Communications Minister Mitch Fifield: All Australian media companies are operating in a very challenging environment

The Communications Minister Mitch Fifield has refused to be drawn on whether the proposed media reform package announced today will be able to save troubled Network Ten.

Communications Minister Mitch Fifield: All Australian media companies are operating in a very challenging environment

This morning, the Turnbull Government revealed the package which is set to abolish broadcasting licence fees, further restrict gambling advertising in live sporting events across all platforms and repeal the two out of three and 75% audience reach media ownership rules.

Network Ten has welcomed the proposed changes after it warned its future was in doubt unless it got licence fee relief from the federal government after reporting a net first half loss of $232.2m.

When asked in a press conference today how hopeful he was if the changes to the licence fee structure could save a company like Network Ten, Fifield said: “All Australian media companies are operating in a very challenging environment. Whether it be print. Whether it be TV. There are a range of competitors who weren’t on the scene five, ten, fifteen, twenty years ago.

“This package has been warmly welcomed by Channel 10. Channel 10 welcome the licence fee reductions. Channel 10 are also very keen to have the abolition of the 75% audience reach rule and the two out of three rule,” he said.

“And indeed every media organisation in the country is now on board with that and on board with this package as a whole. As you all know, that’s not something that happens terribly often. So I think it’s a moment of some significance.”

Speaking to press, Fifield said the government wants “an Australian media that will survive and prosper”.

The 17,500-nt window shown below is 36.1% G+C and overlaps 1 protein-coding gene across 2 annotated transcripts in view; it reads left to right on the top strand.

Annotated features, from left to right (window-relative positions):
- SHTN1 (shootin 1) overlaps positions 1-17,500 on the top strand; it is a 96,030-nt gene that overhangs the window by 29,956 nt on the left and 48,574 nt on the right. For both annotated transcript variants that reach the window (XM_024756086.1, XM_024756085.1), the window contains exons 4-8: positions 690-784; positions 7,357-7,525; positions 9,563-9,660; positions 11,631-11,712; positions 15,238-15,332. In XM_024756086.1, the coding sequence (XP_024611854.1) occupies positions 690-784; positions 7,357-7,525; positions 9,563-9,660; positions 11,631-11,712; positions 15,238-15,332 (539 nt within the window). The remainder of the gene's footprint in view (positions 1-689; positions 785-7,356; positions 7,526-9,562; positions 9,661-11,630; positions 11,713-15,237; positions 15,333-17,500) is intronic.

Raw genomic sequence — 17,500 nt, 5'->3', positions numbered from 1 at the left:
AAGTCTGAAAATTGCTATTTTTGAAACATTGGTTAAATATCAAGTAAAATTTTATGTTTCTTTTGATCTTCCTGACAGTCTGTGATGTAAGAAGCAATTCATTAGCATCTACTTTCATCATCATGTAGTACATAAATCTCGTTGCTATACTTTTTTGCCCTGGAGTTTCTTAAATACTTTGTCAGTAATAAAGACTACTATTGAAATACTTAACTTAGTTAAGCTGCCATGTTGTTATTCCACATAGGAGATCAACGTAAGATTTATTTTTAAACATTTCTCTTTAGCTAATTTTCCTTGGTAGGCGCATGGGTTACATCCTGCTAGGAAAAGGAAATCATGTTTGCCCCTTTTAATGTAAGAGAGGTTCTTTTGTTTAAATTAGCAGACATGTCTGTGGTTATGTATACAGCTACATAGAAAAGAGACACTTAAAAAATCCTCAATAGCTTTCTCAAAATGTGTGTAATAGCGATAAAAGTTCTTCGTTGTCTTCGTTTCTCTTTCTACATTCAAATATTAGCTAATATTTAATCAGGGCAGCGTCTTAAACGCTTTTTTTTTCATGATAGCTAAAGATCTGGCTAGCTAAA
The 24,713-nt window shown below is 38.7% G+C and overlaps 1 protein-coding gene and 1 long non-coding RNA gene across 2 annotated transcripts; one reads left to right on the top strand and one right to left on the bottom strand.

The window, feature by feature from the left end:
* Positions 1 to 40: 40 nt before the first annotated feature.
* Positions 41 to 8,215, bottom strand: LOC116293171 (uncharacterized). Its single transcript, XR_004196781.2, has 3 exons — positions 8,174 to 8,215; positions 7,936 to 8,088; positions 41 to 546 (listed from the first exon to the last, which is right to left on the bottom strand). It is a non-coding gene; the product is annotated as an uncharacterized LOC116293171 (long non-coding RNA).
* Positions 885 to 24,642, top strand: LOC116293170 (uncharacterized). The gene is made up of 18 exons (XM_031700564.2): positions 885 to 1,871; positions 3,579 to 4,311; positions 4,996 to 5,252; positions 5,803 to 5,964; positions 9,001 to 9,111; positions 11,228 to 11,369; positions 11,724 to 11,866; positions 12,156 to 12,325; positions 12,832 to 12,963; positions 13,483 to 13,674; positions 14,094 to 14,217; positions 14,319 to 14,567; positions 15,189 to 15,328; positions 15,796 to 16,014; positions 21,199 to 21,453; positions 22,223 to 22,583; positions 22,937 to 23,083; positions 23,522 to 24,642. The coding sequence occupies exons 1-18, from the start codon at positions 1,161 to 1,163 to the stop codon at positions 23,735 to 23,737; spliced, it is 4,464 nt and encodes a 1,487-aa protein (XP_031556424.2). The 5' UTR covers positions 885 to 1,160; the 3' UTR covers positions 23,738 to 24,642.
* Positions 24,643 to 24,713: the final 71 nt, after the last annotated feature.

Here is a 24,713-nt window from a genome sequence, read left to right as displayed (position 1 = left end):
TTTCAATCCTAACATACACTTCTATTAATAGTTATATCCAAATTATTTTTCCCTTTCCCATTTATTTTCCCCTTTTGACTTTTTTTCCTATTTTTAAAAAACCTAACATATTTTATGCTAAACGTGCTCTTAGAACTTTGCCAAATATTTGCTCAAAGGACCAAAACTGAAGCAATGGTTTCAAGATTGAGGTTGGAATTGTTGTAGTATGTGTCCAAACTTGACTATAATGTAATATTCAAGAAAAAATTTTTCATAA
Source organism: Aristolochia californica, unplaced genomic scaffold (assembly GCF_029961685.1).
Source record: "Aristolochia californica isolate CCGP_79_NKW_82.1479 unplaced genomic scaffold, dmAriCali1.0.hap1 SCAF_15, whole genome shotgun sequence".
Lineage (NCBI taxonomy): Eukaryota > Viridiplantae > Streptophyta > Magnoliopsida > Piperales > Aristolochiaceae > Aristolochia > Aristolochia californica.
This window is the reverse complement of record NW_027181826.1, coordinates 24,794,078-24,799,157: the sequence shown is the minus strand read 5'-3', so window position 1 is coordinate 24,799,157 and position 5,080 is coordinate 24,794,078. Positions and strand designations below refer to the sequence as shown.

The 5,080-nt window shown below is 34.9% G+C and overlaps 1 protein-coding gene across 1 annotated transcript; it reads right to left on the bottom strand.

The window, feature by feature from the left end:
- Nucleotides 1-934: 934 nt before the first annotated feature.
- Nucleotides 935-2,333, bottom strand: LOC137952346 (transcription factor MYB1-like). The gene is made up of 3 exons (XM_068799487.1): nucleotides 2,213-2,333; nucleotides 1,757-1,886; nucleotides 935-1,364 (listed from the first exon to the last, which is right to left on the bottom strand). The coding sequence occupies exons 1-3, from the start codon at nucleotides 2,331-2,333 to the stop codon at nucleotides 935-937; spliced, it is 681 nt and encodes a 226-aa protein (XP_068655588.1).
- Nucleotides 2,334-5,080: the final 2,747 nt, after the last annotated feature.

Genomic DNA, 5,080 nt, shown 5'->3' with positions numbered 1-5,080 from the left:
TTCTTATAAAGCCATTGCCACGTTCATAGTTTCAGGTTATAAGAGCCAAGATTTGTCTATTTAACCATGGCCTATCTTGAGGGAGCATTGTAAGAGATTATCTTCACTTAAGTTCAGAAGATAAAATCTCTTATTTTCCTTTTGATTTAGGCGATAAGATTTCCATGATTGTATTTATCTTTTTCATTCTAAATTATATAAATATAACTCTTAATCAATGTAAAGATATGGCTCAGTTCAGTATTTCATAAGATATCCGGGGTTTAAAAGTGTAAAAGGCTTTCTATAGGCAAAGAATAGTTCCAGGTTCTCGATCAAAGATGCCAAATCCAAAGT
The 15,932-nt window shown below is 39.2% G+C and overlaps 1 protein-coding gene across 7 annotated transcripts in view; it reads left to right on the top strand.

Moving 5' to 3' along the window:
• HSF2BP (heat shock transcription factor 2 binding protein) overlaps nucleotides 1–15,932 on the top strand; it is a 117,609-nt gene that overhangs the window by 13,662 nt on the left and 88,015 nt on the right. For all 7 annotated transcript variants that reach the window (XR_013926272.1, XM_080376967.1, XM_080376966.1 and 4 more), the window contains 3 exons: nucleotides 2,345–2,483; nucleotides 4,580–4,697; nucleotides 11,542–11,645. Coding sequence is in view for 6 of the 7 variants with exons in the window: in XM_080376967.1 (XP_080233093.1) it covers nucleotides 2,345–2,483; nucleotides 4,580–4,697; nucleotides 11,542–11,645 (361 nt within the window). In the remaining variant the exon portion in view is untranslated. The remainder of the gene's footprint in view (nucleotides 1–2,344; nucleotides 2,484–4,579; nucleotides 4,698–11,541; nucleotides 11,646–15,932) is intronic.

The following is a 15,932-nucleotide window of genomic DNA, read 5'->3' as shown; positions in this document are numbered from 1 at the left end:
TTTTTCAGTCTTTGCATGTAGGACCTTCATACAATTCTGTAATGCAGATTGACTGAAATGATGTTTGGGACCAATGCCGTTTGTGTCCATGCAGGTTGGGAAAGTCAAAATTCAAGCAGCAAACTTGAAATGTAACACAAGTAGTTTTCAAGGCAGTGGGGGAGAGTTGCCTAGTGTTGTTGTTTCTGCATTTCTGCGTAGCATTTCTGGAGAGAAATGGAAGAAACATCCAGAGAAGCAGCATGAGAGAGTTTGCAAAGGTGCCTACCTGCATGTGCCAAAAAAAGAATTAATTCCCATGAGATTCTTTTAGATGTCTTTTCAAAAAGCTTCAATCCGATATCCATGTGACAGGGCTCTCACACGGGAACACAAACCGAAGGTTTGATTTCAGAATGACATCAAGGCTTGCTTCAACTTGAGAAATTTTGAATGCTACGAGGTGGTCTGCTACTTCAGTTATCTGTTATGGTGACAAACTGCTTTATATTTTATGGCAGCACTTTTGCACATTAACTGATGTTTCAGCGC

“While we might not always like what you write, what you print, what you broadcast or what you stream. What you do is an important underpinning for the diversity and health of Australian democracy,” he said.

“Can I emphasise that this is a comprehensive package. It enjoys the support of the whole media industry. And it’s designed to support and ensure that the Australian media industry continues to prosper.

“I should take this opportunity to encourage and to urge the Opposition to support this package. There are many issues which can and should be beyond partisanship. So I urge the Opposition to support this package. A package that enjoys the unanimous support of the whole media industry.”

When pushed on the changes to gambling advertisements during live sport and the “8.30pm bubble”, Fifield said the timing of the ban is due to 8.30pm being recognised “as the time point where there are a range of activities available on screen that cannot happen before 8:30″.

“It’s the point where alcohol advertising can be more readily done. It’s also the point that MA restrictions come into programming,” he said.

When questioned on why the Government had not banned all gambling advertising from all live spot, Fifield said it was about maintaining a balance between commercial media revenue requirements and protecting families.

“The balance I think was tipped too far away from families and what we’re endeavouring to do with what we’re announcing today is to tip the balance back in favour of families and children,” he said.

Fifield explained the ban will not be legislated but rather it has asked subscription TV and Free-toAir TV to apply to amend the broadcasting code to make the changes.

“The codes are registered with ACMA and once registered with ACMA they have the force of law,” he said.

“ACMA do periodically review the codes. The codes aren’t in place for ever. And when ACMA review the codes there’s a period of public consultation.”

He added the government does “maintain the right” to legislate the restrictions if they’re not brought about by variations to the code.

“But I want to give credit to subscription TV and to FreeTV and their members who have embraced this and who will willingly present the request to modify the code. So in terms of those platforms legislation will not be needed. But of course we’re always prepared to do that if it was required,” he said.

Fifield would not be drawn on if the cut to the licence fees was a comprise to push through the gambling ban.

“We have already cut licence fees. In the last budget I cut Free-To-Air licence fees by 25%. My predecessors have also cut licence fees,” he said.

“So it’s been something that both sides of politics have recognised, that the licence fees are really something from a bygone era. But what we’ve done is taken the opportunity to not only provide a shot in the arm for free to air broadcasters but we’ve taken this opportunity to provide a community dividend in the form of further gambling advertising restrictions.”


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